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April 1, 2011

Earth Day 2011—A Billion Acts of Green

Find a few in your backyard!

  • Buy a rain barrel made from a recycled materials and accomplish two green acts for the price of one! iStockphoto.com

  • Pass on buying gas—use a people-powered lawn mower. iStockphoto.com

  • Don't trash trimmed tree branches; they make a perfect flowerbed border. Nancy Lawson/The HSUS

  • Habitat islands give food and shelter to animals and insects while cutting down on the amount of lawn to mow. Janet Snyder/The HSUS

by Debra Firmani

Aiming for “A Billion Acts of Green,” Earth Day 2011 gathers together the power of individual actions to keep the planet clean and green. Already more than 45 million pledges for action have been made, and commitments to do something “green” are steadily growing.

The 2011 Earth Day campaign’s goal is to register one billion green actions—by individuals, corporations, and governments—before the Earth Summit in Rio in 2012. So, what can you do to be a part of the progress?

You can channel the power of one to make a difference in your own backyard, where the choices you make directly affect the earth and its inhabitants. Your earth-friendly choices also make your yard easier and cheaper to maintain, leaving more time to relax.

Make your lawn truly green »

Cut less and cut back

Grass: Cut only areas you actually use, leaving room to create habitat islands and border gardens of native bushes and plants.

Water: Start replacing water-hogging grass and exotic plants with native plantings that need only rain once they’re established.

Gasoline: With less grass, you can skip the gasoline and use a reel-type push mower.

Fertilizers: Plant native grasses and save money by fertilizing with mowed clippings.

Pesticides and Herbicides: No need for pesticides with native grasses and wildflowers; they’re more resistant to pests. Keep weeds at bay by mulching with shredded leaves.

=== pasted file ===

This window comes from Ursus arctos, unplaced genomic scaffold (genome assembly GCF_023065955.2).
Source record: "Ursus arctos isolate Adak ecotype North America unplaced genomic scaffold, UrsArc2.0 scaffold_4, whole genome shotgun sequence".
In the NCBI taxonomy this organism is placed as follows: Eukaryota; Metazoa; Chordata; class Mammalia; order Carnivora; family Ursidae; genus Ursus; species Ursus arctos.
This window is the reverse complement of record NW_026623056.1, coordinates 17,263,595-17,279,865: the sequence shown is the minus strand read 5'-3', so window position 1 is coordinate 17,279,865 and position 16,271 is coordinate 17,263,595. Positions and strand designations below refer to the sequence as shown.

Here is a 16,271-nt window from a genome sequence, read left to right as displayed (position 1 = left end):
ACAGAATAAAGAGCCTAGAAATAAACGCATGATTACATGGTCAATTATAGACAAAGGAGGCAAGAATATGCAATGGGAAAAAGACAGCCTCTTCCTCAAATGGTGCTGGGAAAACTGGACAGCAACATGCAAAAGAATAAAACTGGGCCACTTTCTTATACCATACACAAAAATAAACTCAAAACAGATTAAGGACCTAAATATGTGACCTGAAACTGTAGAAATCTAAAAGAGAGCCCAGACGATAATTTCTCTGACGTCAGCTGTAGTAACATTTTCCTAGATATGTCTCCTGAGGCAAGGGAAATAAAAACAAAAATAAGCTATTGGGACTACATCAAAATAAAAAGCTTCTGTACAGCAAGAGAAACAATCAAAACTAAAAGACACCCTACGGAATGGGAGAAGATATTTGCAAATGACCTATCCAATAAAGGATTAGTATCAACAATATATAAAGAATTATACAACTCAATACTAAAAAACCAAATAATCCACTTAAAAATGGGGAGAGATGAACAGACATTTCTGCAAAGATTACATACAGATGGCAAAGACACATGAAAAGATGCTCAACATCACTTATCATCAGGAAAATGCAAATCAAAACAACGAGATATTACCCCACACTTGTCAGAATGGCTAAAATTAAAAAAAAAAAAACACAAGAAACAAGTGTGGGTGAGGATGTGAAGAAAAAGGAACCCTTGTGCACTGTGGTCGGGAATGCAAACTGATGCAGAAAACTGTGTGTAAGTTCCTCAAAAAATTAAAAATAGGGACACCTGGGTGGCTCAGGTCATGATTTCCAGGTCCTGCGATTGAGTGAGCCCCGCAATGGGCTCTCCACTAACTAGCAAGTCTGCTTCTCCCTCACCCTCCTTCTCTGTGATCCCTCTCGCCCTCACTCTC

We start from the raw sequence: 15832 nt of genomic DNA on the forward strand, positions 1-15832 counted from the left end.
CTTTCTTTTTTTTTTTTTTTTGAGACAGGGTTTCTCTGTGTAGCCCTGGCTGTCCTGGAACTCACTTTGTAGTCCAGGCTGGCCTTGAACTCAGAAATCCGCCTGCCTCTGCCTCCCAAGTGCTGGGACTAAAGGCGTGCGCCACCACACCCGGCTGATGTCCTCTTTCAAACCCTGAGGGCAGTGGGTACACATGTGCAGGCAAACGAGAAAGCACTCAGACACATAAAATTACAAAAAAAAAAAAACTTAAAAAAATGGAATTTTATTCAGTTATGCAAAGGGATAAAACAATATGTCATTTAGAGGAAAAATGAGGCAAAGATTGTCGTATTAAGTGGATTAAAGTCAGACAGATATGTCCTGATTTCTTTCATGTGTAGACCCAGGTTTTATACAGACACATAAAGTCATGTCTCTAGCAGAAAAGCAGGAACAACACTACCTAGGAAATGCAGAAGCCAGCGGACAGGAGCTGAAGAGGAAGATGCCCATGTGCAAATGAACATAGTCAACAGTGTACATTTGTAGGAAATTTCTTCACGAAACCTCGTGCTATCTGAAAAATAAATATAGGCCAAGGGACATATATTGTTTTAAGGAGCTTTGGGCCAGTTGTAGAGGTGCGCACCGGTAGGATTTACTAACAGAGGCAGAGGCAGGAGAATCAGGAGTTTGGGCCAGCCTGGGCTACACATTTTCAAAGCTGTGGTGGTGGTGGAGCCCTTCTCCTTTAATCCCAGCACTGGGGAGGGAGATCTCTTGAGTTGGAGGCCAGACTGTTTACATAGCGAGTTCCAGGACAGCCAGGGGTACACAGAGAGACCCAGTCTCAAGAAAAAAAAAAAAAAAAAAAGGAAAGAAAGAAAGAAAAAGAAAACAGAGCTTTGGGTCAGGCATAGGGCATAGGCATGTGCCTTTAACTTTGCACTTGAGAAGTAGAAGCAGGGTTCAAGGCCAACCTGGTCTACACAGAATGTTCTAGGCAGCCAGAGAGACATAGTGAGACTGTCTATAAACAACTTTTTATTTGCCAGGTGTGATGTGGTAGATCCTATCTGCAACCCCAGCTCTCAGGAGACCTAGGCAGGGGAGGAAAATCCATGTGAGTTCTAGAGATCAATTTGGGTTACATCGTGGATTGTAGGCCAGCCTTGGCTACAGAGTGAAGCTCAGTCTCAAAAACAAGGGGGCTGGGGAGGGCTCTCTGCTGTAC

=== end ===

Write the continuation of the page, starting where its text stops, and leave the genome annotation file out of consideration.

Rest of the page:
Waste not

Equipment: Keep equipment in good repair, and borrow or rent items you’ll rarely use.

Containers: Re-use planters or empty food containers to start seedlings, and turn broken planters upside down in the garden to provide shelter for toads—who will consume pests.

Trees: Tree trimmings are a brush pile in the making. Thick boughs make a garden edging. Stumps become garden seats; when hollowed out, they make attractive planters.

Plants: Find a new spot for plants you remove or add them to your compost pile to become nutrients for a future garden. Only dispose of diseased or pest-ridden plants.

Rain: Save water and money. Buy a rain barrel to catch water for your flowers and veggies. Check with your garden center or native plant society for local sources.

Get in the flow

Grass: Save the work of bagging and the expense of fertilizing; leave grass clippings to decompose in the sun and rain, letting nature return nitrogen to the soil.

Mulch: Rake twigs and leaves under trees and bushes to help retain moisture, insulate roots, return nutrients to the soil, and shelter insects that will attract birds to your yard.

Compost: Reap the free benefits that compost can give your gardens. But remember, some things do not belong in compost. Here are the INs and OUTs:

  • Add these IN: Clean paper and cardboard, coffee grounds and filters, tea bags, cotton or wool rags, eggshells, fireplace ashes, fruits and vegetables, grass clippings, hair and fur, dryer and vacuum cleaner lint, hay and straw, houseplants, leaves, nut shells, sawdust, shredded newspaper, wood chips, and yard trimmings.
  • Keep these OUT: Black walnut tree leaves or twigs, coal or charcoal ash, dairy products, eggs, diseased or insect-ridden plants, fats, grease, lard, or oils, meat or fish bones and scraps, pet wastes, yard trimmings treated with chemical pesticides.

New Purchases: Close the recycling loop—purchase products made with recycled materials, such as garden hoses made from old tires, hand tools made with recycled plastic, and plastic lumber (for edging flower beds, making trellises, etc.) made from recycled plastic bottles and bags.

A final word

Imagine the countless and cumulative positive effects of these life-friendly changes happening in millions of backyards. You can be a part of that exciting transformation, helping make every day a good day for the earth, yourself, and all living things.

Resources

» Earth Day 2011
» Greenscaping 
» Household Hazardous Waste Collection Programs 
» Recycling Hotline: Earth 911 (Find a local recycling center)
» Climate Change (Home and garden tips)

Create a sanctuary

Enjoy the company of your wild neighbors in your yard. Every day, more and more wildlife habitat is lost to the spread of development. But you can help wild animals in urban and suburban areas by offering them sanctuary in your own backyard (or front yard, roof-top garden, or deck), no matter how small. Learn how your green space can become an Urban Wildlife Sanctuary.

Debra Firmani is a writer and long-time advocate for animals and nature. Her articles on wildlife, wild lands, backyard habitat creation, and nature education have appeared in print and online.

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